21. 21. Learning with importance weights [KL11] −η( ) x wt x y
  22. 22. Learning with importance weights [KL11] −η( ) x wt x wt+1 x y
  23. 23. Learning with importance weights [KL11] −6η( ) x wt x y
  24. 24. Learning with importance weights [KL11] −6η( ) x wt x y wt+1 x ??
  25. 25. Learning with importance weights [KL11] −η( ) x wt x y wt+1 x
  26. 26. Learning with importance weights [KL11] wt x wt+1 x y
  27. 27. Learning with importance weights [KL11] s(h)||x||2 wt x wt+1 x y
  28. 28. Robust results for unweighted problems astro - logistic loss spam - quantile loss 0.97 0.98 0.96 0.97 0.96 0.95 0.95 standard standard 0.94 0.94 0.93 0.93 0.92 0.92 0.91 0.91 0.9 0.9 0.9 0.91 0.92 0.93 0.94 0.95 0.96 0.97 0.9 0.91 0.92 0.93 0.94 0.95 0.96 0.97 0.98 importance aware importance aware rcv1 - squared loss webspam - hinge loss 0.95 1 0.945 0.99 0.94 0.98 0.935 0.97 0.93 0.96 standard standard 0.925 0.95 0.92 0.94 0.915 0.93 0.91 0.92 0.905 0.91 0.9 0.9 0.9 0.905 0.91 0.915 0.92 0.925 0.93 0.935 0.94 0.945 0.95 0.9 0.91 0.92 0.93 0.94 0.95 0.96 0.97 0.98 0.99 importance aware importance aware
  29. 29. Dimensional Correction Gradient of squared loss = ∂(fw (x )−y )2 ∂ wi f x = 2( w ( ) − y )x i and change weights in the negative gradient direction: ∂(fw (x ) − y )2 w i ← wi − η ∂ wi
  30. 30. Dimensional Correction Gradient of squared loss = ∂(fw (x )−y )2 ∂ wi = 2( w ( ) − f x y )x i and change weights in the negative gradient direction: ∂(fw (x ) − y )2 w i ← wi − η ∂ wi But the gradient has intrinsic problems. w naturally has units i of 1/i since doubling x implies halving w to get the same i i prediction. ⇒ Update rule has mixed units!
  31. 31. Dimensional Correction Gradient of squared loss = ∂(fw (x )−y )2 ∂ wi = 2( w ( ) − f x y )x i and change weights in the negative gradient direction: ∂(fw (x ) − y )2 wi ← wi − η ∂ wi But the gradient has intrinsic problems. w naturally has unitsi of 1/i since doubling x implies halving w to get the same i i prediction. ⇒ Update rule has mixed units! A crude x: divide update by x 2. It helps much! i i (fw (x )−y )2 This is scary! The problem optimized is minw P 2 x ,y i xi rather than minw x ,y (fw (x ) − y )2 . But it works.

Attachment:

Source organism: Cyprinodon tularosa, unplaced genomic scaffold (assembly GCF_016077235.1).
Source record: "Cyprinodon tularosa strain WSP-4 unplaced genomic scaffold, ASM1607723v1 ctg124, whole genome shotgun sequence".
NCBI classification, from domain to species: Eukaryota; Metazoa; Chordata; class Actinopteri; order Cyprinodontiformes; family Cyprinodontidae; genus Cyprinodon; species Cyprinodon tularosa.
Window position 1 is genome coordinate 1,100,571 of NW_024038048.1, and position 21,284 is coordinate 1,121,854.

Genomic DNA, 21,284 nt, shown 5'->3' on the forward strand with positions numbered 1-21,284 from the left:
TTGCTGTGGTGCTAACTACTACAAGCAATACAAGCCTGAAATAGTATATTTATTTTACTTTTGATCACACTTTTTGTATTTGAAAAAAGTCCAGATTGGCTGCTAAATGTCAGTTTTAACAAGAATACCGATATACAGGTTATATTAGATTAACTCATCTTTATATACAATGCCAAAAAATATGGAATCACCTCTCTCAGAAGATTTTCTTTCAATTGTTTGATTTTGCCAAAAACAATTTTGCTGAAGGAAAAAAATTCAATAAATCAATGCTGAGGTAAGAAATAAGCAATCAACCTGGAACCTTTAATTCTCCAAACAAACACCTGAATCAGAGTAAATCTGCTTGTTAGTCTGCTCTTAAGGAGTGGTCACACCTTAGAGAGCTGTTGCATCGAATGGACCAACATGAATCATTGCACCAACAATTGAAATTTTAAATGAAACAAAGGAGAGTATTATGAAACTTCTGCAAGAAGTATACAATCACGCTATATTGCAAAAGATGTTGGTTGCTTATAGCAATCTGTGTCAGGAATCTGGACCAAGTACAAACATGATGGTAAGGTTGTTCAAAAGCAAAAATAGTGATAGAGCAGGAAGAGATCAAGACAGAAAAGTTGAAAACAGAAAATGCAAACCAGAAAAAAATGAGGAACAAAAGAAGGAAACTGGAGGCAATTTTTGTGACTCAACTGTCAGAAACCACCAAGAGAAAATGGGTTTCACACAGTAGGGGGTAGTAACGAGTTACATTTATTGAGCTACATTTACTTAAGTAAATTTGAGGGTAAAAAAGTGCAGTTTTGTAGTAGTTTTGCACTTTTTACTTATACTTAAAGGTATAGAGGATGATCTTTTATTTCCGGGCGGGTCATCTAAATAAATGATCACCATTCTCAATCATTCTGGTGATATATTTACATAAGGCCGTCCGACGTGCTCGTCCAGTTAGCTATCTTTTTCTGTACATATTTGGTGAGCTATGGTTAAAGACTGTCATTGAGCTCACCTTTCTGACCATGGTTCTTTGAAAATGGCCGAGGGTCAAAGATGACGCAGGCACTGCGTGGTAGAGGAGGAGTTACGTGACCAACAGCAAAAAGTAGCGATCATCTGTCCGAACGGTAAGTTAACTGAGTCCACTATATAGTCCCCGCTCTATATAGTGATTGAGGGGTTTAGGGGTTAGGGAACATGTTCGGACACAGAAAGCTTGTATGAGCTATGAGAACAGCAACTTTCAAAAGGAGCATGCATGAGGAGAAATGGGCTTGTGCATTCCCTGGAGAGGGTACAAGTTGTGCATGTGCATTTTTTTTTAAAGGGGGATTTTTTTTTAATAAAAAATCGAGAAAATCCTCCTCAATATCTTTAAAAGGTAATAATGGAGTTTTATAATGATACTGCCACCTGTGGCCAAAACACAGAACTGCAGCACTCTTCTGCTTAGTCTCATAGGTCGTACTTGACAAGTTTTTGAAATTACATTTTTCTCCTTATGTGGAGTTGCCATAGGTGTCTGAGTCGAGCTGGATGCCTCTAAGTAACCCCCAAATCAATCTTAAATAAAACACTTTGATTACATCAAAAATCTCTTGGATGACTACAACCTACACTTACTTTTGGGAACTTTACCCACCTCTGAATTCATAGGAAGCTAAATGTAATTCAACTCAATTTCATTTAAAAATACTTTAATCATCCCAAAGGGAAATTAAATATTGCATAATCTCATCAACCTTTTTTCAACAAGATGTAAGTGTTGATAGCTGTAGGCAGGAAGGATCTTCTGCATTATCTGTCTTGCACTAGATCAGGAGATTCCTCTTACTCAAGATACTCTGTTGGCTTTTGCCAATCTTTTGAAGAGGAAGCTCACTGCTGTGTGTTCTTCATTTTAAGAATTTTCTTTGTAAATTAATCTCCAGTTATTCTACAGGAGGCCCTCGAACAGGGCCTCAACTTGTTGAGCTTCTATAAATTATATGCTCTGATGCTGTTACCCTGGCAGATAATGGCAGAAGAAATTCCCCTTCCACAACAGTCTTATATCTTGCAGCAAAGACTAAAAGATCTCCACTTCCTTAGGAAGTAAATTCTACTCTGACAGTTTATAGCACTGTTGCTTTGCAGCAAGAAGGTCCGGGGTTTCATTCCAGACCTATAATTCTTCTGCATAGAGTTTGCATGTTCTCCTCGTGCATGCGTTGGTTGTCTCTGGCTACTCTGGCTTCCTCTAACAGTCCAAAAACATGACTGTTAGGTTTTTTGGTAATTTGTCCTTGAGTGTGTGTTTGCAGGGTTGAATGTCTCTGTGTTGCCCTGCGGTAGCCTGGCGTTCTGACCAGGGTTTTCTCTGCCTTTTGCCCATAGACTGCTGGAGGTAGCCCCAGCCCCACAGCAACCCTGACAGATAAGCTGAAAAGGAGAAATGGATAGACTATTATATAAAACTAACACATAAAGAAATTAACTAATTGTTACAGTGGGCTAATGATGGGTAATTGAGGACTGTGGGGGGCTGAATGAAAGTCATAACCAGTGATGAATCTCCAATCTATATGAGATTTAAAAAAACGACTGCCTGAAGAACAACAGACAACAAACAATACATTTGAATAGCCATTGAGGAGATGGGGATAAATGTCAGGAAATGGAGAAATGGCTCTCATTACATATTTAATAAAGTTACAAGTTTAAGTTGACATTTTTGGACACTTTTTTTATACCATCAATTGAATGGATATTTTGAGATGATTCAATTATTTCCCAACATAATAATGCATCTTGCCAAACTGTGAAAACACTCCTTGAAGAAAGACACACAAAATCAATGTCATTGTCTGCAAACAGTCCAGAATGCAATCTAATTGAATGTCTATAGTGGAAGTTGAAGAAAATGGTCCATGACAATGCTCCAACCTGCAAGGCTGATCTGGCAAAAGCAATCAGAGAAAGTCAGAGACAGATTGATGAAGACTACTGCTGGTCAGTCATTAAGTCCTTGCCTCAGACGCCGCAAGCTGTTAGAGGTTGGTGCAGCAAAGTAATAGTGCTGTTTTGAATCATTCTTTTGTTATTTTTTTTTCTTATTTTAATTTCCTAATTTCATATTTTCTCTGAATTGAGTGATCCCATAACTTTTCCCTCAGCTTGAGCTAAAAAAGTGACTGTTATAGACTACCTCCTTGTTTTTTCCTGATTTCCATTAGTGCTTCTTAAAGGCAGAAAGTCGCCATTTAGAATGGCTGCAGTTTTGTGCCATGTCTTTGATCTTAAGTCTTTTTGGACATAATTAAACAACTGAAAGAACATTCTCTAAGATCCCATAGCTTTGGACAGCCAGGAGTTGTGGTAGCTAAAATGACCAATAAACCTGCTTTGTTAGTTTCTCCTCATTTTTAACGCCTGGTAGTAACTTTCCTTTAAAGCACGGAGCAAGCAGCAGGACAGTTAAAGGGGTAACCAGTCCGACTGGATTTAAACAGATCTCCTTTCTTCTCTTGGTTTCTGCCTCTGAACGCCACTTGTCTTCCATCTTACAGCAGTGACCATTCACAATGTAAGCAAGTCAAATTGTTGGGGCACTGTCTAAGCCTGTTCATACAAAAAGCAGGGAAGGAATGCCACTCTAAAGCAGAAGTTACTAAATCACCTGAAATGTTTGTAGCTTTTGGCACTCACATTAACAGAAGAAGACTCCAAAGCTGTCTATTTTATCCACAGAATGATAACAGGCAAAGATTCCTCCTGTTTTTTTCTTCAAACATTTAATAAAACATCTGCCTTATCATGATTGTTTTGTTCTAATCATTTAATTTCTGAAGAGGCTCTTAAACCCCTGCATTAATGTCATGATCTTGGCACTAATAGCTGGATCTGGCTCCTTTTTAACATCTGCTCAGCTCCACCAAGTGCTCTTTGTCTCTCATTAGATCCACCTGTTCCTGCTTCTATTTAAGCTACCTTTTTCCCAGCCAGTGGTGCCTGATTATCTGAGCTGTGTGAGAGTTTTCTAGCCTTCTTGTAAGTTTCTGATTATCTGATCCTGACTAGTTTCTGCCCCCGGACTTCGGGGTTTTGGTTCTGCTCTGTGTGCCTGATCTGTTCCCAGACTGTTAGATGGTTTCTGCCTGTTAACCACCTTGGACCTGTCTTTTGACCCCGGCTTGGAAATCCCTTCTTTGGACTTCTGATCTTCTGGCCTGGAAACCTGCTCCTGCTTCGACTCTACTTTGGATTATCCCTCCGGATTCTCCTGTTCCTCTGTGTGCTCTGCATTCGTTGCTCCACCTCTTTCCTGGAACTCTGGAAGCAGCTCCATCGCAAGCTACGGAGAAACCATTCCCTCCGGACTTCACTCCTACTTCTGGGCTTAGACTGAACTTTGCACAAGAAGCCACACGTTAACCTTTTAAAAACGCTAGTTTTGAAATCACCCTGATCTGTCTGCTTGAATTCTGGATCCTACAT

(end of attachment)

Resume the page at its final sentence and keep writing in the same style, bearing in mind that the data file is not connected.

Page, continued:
32. 32. LBFGS [Nocedal80] Batch(!) second order algorithm. Core idea = ecient approximate Newton step.
  33. 33. LBFGS [Nocedal80] Batch(!) second order algorithm. Core idea = ecient approximate Newton step. H = ∂ (∂w (i ∂)−j ) 2 f x y 2 = Hessian. w w Newton step = w → w + H −1g .
  34. 34. LBFGS [Nocedal80] Batch(!) second order algorithm. Core idea = ecient approximate Newton step. H = ∂ (∂w (i ∂)−j ) 2 f x y 2 = Hessian. w w Newton step = w → w + H −1g . Newton fails: you cant even represent H. Instead build up approximate inverse Hessian according to: ∆w ∆Tw where ∆ is a change in weights ∆T ∆g w w w and ∆g is a change in the loss gradient g.
  35. 35. Hybrid Learning Online learning is GREAT for getting to a good solution fast. LBFGS is GREAT for getting a perfect solution.
  36. 36. Hybrid Learning Online learning is GREAT for getting to a good solution fast. LBFGS is GREAT for getting a perfect solution. Use Online Learning, then LBFGS 0.484 0.55 0.482 0.5 0.48 0.45 0.478 auPRC auPRC 0.476 0.4 0.474 0.35 0.472 0.3 0.47 Online Online L−BFGS w/ 5 online passes 0.468 L−BFGS w/ 5 online passes 0.25 L−BFGS w/ 1 online pass L−BFGS w/ 1 online pass L−BFGS 0.466 L−BFGS 0.2 0 10 20 30 40 50 0 5 10 15 20 Iteration Iteration
  37. 37. The tricks Basic VW Newer Algorithmics Parallel Stu Feature Caching Adaptive Learning Parameter Averaging Feature Hashing Importance Updates Nonuniform Average Online Learning Dim. Correction Gradient Summing Implicit Features L-BFGS Hadoop AllReduce Hybrid Learning Next: Parallel.
  38. 38. Applying for a fellowship in 1997
  39. 39. Applying for a fellowship in 1997 Interviewer: So, what do you want to do?
  40. 40. Applying for a fellowship in 1997 Interviewer: So, what do you want to do? John: Id like to solve AI.
  41. 41. Applying for a fellowship in 1997 Interviewer: So, what do you want to do? John: Id like to solve AI. I: How?
  42. 42. Applying for a fellowship in 1997 Interviewer: So, what do you want to do? John: Id like to solve AI. I: How? J: I want to use parallel learning algorithms to create fantastic learning machines!
  43. 43. Applying for a fellowship in 1997 Interviewer: So, what do you want to do? John: Id like to solve AI. I: How? J: I want to use parallel learning algorithms to create fantastic learning machines! I: You fool! The only thing parallel machines are good for is computational windtunnels!
  44. 44. Applying for a fellowship in 1997 Interviewer: So, what do you want to do? John: Id like to solve AI. I: How? J: I want to use parallel learning algorithms to create fantastic learning machines! I: You fool! The only thing parallel machines are good for is computational windtunnels! The worst part: he had a point.